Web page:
Saturday, December 11, 2010

Dogfood David

I just tagged myself Dogfood David in a retrospective the other day.  Our Product Owner was running a few team building games.  We were playing an Agile word association name game, the ball was tossed to me, the pressure was on, I had to find an Agile word/concept that started with D.  Dogfood David just blurted out of me.

Why did this happen?

As it turns out I do believe in eating my own dogfood.  I have literally made and eaten dogfood.

Kato & Tyler


My wife and I had two dogs when we were married.  After our honeymoon we moved to Salt Lake City and bought new unknown brand of dog food.  Our golden retriever, Tyler, had epilepsy and  he started having daily convulsions.  My wife spotted the pattern. She had been reading about controlling epilepsy in humans via diet.  She put two very temporal separate things together and decide that we had to change Tyler's diet.  More research turned up a book that recommended a vegetarian diet for dogs with epilepsy.

We started making dog food.  Tyler became a vegetarian.  If you have dogs you know that they will share a dish, so this meant that Kato, (a full blooded lab - its a joke), became a vegetarian also.  We made beans & rice for these guys for years.  Tyler's seizures lessened from daily, to weekly, to monthly, to yearly.  Near the end of his life we couldn't remember the last time he had a seizure.

Once the seizures were under control (a relative term) we of course experimented with variations of the diet.  In years of experiments and reflections of what he had eaten just prior to a seizure we had plenty of empirical evidence supporting one theory of epilepsy, toxicity. 

Do you eat your own dogfood?

This phrase "eating your own dogfood" stems from a Loren Green TV commercial for Alpo ( IEEE article).  It is the concept that one uses what one produces, that your products are something that you yourself would consume.  Having eaten beens and rice and then given that to my dogs, I have done this.  It is slightly different than left-overs, when the intent of cooking beans and rice was to make dogfood.  Two active dogs can eat a lot of beans & rice, so we did get tired of beans, variety is important in life.

What does this have to do with a team building game?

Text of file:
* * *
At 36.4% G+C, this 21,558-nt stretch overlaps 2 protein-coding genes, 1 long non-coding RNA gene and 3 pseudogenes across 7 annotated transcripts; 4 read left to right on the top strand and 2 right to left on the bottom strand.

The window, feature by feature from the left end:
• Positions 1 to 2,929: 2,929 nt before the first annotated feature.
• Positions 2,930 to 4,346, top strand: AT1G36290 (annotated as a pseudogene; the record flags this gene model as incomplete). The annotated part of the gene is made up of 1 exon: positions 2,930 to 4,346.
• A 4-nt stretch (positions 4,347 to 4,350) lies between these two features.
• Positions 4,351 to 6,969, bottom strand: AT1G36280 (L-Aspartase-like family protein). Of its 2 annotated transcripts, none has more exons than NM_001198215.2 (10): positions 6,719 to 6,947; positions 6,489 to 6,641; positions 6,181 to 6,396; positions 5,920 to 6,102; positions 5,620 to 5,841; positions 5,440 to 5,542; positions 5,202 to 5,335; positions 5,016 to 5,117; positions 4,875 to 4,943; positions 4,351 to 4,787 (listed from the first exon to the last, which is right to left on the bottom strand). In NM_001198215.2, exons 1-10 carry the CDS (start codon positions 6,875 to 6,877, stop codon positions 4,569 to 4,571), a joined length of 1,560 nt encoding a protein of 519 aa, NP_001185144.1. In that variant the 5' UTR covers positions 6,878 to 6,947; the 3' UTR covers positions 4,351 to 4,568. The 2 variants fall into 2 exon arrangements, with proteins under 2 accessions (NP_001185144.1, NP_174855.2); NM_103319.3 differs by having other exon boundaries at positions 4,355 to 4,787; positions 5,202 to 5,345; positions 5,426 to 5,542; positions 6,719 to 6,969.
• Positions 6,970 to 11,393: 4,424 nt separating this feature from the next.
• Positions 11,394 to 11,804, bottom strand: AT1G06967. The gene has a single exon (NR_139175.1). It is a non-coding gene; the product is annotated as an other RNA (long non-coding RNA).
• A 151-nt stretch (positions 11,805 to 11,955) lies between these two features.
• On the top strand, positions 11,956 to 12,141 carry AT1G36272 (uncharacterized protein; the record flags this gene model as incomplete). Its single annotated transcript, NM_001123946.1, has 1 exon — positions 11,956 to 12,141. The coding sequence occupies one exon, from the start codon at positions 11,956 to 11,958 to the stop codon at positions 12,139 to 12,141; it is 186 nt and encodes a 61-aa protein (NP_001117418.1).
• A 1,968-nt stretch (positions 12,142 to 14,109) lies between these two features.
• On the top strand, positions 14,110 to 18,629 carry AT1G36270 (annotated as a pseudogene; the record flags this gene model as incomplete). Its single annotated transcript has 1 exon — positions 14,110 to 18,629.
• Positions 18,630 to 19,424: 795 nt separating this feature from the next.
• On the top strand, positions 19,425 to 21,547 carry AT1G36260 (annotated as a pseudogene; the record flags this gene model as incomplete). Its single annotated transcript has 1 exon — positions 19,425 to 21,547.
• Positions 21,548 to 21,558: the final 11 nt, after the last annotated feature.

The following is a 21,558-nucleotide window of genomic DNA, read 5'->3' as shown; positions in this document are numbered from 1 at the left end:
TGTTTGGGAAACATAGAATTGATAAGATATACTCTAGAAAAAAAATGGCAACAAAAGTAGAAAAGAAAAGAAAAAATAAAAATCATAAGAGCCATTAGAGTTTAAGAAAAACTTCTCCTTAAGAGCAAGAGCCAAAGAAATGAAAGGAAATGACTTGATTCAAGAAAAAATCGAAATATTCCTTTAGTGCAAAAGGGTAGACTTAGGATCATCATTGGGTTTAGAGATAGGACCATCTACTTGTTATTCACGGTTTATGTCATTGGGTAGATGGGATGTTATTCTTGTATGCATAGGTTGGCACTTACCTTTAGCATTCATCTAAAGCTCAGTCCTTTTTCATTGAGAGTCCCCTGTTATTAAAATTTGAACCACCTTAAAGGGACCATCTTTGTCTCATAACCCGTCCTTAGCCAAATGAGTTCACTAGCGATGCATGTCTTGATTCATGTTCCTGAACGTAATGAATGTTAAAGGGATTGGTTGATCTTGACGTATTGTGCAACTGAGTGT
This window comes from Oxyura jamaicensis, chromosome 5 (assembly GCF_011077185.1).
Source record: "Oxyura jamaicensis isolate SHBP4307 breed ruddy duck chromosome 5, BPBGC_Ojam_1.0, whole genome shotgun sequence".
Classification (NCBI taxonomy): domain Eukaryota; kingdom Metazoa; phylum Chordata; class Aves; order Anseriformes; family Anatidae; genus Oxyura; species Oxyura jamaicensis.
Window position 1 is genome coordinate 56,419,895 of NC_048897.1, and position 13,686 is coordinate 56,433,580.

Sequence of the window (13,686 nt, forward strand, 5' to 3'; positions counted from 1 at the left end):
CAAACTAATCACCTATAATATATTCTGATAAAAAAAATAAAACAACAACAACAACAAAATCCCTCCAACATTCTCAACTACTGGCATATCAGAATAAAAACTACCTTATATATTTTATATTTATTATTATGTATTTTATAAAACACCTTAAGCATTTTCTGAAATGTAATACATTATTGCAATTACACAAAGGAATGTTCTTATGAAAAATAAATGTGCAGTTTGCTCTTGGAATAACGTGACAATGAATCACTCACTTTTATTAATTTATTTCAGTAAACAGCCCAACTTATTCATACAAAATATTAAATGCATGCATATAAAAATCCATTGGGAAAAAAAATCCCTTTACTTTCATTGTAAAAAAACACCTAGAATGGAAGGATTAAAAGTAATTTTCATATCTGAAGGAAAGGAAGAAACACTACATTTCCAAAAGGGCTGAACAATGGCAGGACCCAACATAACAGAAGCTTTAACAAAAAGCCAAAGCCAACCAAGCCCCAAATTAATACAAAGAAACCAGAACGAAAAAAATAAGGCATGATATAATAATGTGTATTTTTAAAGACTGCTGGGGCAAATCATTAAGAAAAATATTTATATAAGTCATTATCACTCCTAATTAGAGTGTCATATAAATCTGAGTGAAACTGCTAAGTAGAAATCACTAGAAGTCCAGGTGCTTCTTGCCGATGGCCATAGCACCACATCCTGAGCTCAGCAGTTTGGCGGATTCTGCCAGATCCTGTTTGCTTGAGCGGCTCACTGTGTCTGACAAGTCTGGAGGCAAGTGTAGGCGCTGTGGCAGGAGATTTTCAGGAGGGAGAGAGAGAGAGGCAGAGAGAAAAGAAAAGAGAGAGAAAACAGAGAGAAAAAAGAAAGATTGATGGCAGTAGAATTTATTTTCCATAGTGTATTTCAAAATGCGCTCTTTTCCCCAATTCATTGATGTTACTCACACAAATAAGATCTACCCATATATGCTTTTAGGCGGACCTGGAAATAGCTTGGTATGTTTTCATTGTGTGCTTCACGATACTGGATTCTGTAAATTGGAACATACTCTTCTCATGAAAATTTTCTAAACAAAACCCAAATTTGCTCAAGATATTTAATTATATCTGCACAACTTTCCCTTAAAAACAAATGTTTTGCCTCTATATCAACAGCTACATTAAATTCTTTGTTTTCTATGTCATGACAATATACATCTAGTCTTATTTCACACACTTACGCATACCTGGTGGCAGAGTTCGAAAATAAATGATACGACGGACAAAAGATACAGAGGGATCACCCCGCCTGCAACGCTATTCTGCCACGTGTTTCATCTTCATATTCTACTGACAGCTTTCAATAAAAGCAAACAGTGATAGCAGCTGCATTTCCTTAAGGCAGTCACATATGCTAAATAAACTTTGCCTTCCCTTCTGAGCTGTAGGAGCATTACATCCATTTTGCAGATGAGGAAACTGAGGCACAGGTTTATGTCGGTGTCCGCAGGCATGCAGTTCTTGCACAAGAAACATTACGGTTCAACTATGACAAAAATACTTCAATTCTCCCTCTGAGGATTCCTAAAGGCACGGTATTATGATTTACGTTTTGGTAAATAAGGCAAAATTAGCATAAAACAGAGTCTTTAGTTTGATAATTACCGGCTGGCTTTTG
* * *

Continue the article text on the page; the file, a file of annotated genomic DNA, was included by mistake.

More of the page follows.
I believe in the power of the Scrum Retrospective process.  I had just spent 2 weeks coaching this team in their first baby steps into the Agile world.  We did training, and workshops in Release Planning, in Sprint Planning and Scrum framework, in story creation splitting and sizing, in prioritization and had created a release plan for a minimal viable first release.  The retrospective that the Product Owner was facilitating was designed to deliver 3 things:  team building, feedback for the 2 week workshop, and an example of a retrospective.

By encouraging the PO to run the retrospective I wanted to foster that leadership role that he was taking, to build even more trust and understanding.  I saw a desire that he wanted to help the team gel.  Some portions of the team was from Bosnia and would return there in the afternoon.  I wanted our last face-to-face interactions to be positive and fun.  I also wanted feedback on the 2 week workshop, they will not have to do this again, but I will.  What will I strive to improve for next time?  They are the subject matter experts now - I needed their feedback.  Asking for feedback - shortening my feedback loop - reducing my cycle time - it is all about eating my own dogfood.

Related Post:  Dog Grooming Exercise a simulation in Agile Story Sizing using Affinity Estimation technique.

citations:
Warren Harrison, "Eating Your Own Dog Food," IEEE Software, vol. 23, no. 3, pp. 5-7, May/June 2006, doi:10.1109/MS.2006.72
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